Talking about mental health has been increasingly important inside and outside companies
Data from the World Health Organization indicate that, worldwide, one in four people suffers from neuropsychological diseases at some point in life. Depression and related disorders, for example, rank fourth in the ranking of global ills. It is expected that in 2020 they will rise to second position.
On the part of the human resources area, it is necessary to understand the influence of the corporate environment in relation to the well-being and mental health of employees. The analysis carried out by the WHO points out that a work environment considered "bad" or "negative" can directly affect people's mental health, generating problems such as high levels of stress, anxiety disorder, depression and, in some cases, chemical dependency.
As much as there are external factors (personal issues or traumas, for example) that cause this type of illness, the level of job satisfaction plays a fundamental role in relation to mental balance. After all, employees spend 8 to 9 hours a day in the office or on the factory floor – roughly a quarter of their waking time.
In addition, recurrent cases of emotional illness affect costs and the organizational climate of companies. The increase in absenteeism and labor turnover, the low productivity rate and the increase in health-related expenses are examples of the impact of the disease on business.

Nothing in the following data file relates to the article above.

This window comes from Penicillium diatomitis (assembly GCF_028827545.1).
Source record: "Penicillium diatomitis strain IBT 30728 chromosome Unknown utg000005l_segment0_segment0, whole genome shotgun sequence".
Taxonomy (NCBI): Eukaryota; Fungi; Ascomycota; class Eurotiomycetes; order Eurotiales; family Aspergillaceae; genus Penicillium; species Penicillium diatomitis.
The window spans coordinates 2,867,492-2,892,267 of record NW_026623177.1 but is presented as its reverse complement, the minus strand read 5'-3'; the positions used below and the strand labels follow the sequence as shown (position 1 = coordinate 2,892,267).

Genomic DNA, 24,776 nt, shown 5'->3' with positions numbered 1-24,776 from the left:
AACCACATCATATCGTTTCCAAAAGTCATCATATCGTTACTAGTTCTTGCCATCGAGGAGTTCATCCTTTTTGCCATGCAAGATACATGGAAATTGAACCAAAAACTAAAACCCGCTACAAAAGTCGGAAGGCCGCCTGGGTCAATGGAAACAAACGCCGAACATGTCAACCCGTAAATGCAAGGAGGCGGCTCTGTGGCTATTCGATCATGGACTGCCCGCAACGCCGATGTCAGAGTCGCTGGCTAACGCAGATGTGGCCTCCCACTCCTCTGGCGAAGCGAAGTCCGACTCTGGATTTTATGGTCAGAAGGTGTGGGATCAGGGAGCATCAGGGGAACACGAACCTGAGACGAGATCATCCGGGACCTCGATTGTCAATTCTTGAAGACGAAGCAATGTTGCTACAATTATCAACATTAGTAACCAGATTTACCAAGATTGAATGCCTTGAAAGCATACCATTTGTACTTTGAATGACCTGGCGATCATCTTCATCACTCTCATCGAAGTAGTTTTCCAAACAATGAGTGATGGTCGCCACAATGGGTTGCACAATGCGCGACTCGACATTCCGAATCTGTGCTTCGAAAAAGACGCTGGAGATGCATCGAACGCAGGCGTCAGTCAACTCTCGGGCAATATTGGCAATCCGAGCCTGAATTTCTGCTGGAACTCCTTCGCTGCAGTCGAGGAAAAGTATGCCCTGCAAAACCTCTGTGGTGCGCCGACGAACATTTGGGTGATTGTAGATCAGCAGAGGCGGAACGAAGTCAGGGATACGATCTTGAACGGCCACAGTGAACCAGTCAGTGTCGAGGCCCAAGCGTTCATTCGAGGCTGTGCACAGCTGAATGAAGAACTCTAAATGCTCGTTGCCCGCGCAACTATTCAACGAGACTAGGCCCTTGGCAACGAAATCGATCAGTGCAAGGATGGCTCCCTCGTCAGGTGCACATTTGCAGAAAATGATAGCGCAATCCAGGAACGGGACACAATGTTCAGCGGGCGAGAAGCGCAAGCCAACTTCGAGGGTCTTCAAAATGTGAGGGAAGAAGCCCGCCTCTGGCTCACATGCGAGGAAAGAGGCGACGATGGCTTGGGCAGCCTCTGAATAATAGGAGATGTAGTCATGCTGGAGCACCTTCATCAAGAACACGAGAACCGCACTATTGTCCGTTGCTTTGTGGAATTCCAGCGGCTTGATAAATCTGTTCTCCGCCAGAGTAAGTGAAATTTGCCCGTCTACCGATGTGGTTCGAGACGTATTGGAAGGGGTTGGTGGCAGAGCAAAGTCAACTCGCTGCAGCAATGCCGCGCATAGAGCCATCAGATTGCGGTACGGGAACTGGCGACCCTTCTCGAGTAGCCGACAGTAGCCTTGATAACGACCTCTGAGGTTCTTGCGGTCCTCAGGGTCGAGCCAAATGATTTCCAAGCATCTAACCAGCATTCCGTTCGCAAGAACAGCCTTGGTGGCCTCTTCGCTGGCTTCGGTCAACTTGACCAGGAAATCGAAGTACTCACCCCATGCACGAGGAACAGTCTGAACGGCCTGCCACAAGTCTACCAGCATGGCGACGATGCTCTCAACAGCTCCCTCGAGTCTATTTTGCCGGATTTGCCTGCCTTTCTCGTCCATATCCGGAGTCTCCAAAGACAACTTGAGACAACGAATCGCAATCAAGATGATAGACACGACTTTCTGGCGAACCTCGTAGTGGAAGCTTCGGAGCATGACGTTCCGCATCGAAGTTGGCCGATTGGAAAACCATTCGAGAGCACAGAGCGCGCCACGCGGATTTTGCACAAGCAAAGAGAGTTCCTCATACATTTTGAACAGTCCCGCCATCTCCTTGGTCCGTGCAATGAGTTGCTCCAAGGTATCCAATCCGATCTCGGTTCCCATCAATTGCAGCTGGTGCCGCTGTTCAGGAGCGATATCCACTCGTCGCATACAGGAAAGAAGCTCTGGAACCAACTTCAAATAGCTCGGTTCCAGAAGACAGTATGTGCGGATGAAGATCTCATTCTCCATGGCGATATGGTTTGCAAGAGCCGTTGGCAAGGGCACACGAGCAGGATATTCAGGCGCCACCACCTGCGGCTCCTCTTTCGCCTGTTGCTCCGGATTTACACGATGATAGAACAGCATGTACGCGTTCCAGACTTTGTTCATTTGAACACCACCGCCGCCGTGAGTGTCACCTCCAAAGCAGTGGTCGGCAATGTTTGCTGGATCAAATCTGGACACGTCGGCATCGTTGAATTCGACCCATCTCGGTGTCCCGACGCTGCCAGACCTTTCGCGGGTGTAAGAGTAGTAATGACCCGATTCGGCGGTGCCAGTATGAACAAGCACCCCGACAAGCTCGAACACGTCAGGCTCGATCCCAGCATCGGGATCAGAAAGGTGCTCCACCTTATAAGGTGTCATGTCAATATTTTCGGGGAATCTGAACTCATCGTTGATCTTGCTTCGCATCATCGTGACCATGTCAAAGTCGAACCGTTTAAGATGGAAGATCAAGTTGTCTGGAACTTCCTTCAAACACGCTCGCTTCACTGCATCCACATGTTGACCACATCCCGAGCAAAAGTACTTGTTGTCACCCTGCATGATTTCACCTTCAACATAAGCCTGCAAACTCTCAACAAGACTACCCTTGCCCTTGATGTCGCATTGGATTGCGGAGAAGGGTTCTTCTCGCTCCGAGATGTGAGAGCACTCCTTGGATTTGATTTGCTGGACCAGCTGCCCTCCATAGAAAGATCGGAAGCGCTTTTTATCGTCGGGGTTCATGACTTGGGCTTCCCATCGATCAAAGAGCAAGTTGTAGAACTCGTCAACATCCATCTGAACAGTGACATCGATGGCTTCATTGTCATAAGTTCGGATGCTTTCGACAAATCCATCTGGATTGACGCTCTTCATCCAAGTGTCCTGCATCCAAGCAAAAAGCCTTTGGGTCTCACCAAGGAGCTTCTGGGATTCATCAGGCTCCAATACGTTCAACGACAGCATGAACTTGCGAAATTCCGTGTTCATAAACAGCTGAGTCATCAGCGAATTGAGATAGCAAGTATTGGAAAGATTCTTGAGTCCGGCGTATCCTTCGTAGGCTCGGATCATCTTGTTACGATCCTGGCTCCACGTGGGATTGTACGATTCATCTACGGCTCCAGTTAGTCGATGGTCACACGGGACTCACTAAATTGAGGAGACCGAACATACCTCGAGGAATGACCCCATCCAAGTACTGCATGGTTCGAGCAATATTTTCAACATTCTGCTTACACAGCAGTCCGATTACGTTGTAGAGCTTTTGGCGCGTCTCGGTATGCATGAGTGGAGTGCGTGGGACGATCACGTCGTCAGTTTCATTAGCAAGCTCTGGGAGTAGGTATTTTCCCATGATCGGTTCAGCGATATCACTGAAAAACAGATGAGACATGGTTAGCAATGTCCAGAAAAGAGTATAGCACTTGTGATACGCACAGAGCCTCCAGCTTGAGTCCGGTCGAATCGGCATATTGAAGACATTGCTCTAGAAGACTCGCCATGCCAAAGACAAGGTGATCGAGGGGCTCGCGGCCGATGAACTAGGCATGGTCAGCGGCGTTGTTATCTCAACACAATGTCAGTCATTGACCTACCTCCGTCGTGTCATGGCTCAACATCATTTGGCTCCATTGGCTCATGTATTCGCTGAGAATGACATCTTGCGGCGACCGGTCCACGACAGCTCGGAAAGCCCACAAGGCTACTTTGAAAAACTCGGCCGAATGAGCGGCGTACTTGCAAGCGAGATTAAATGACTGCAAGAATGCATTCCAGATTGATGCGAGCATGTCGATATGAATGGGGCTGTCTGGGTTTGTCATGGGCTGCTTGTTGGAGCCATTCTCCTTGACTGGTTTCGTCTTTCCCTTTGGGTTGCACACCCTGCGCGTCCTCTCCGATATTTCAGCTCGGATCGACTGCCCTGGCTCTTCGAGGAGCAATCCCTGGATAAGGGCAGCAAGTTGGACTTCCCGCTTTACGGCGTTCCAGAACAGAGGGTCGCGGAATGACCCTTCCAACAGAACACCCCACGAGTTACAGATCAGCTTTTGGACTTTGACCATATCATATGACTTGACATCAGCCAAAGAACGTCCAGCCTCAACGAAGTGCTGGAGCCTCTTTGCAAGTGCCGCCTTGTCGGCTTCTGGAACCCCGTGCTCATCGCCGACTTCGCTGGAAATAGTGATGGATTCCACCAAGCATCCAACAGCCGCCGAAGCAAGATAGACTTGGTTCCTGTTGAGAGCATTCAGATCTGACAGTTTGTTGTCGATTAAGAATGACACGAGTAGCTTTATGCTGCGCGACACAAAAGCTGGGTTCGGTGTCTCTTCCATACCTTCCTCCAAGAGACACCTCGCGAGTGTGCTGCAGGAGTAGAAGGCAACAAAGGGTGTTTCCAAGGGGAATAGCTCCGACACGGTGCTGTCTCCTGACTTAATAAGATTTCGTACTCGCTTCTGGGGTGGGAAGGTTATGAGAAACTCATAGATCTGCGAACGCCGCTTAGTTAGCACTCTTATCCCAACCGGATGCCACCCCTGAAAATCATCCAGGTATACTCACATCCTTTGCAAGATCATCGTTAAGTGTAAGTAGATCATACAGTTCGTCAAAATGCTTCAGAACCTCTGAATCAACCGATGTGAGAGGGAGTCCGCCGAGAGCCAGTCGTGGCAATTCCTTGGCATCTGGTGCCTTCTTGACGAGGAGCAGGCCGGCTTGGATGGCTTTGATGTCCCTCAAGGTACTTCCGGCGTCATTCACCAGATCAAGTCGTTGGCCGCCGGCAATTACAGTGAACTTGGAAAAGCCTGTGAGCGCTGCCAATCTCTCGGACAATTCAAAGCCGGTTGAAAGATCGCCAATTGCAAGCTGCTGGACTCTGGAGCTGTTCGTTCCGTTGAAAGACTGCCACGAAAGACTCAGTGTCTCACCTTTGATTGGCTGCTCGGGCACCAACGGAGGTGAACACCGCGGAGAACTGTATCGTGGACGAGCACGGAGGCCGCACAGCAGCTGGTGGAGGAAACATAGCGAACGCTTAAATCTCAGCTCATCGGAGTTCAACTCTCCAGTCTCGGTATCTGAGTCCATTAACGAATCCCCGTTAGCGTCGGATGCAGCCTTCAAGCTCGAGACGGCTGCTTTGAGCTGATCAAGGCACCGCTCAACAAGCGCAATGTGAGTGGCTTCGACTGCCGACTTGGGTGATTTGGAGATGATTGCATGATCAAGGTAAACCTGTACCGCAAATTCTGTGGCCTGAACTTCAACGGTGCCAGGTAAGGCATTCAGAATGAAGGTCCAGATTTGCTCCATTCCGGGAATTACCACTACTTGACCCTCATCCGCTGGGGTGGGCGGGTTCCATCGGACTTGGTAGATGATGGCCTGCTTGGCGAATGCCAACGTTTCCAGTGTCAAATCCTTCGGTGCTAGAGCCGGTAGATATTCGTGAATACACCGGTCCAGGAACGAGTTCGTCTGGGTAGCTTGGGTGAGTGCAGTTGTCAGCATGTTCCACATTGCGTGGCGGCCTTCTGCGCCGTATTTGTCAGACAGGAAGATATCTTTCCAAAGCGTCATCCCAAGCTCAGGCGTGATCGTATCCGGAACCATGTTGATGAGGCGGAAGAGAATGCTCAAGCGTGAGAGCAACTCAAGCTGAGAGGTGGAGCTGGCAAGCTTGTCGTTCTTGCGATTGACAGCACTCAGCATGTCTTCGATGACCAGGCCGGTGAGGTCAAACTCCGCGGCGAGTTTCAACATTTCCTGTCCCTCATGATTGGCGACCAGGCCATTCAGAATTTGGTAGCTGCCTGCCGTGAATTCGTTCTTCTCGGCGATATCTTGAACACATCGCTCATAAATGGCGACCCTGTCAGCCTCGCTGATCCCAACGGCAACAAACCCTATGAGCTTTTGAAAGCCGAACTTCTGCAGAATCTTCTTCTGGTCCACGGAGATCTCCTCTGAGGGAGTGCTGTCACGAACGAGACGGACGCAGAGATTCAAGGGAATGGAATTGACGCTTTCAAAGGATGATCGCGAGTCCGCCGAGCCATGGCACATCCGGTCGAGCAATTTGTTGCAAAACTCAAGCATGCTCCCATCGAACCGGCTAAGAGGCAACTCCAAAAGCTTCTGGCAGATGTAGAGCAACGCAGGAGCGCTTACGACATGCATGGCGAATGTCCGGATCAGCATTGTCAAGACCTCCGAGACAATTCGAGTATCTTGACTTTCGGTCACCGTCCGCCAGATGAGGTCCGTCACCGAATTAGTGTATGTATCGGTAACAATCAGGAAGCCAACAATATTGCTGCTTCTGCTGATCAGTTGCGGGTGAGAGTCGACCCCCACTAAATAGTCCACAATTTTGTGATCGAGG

Therefore, it is a strategic differential to reflect on good practices and policies on quality of life in a company.
From defining what happiness is to employee well-being
A point that the HR professional should think about would be the causes considered by the majority of the population as essential to achieve happiness. According to Lord Richard Layard, director of the Center for Economic Performance program at the London School of Economics, in short, mental health becomes a priority as it encompasses different causes.
Not only the quality of affective relationships, but the feeling of security and of belonging to a community, are also factors correlated with emotional balance, as well as physical well-being, the quality noted in employment and the way in which people relate as co-workers. “That is what most people talk about when they are among friends and family”, words said by the director in a note given to the consulting firm McKinsey.
Different investigations have indicated that, in general, people do not like their jobs. “That is something we need to pay attention to, as many jobs can be boring or very tiring,” said Lord Richard. As much as one part of the employees sees a purpose in what they do, the other part can go through unpleasant or exhausting moments in the company – be it due to conflicts with colleagues or managers, be it due to an excessive load of tasks, be it due to problems of physical health, that is, due to the lack of support from the institution in relation to particular problems. These would be some of the examples.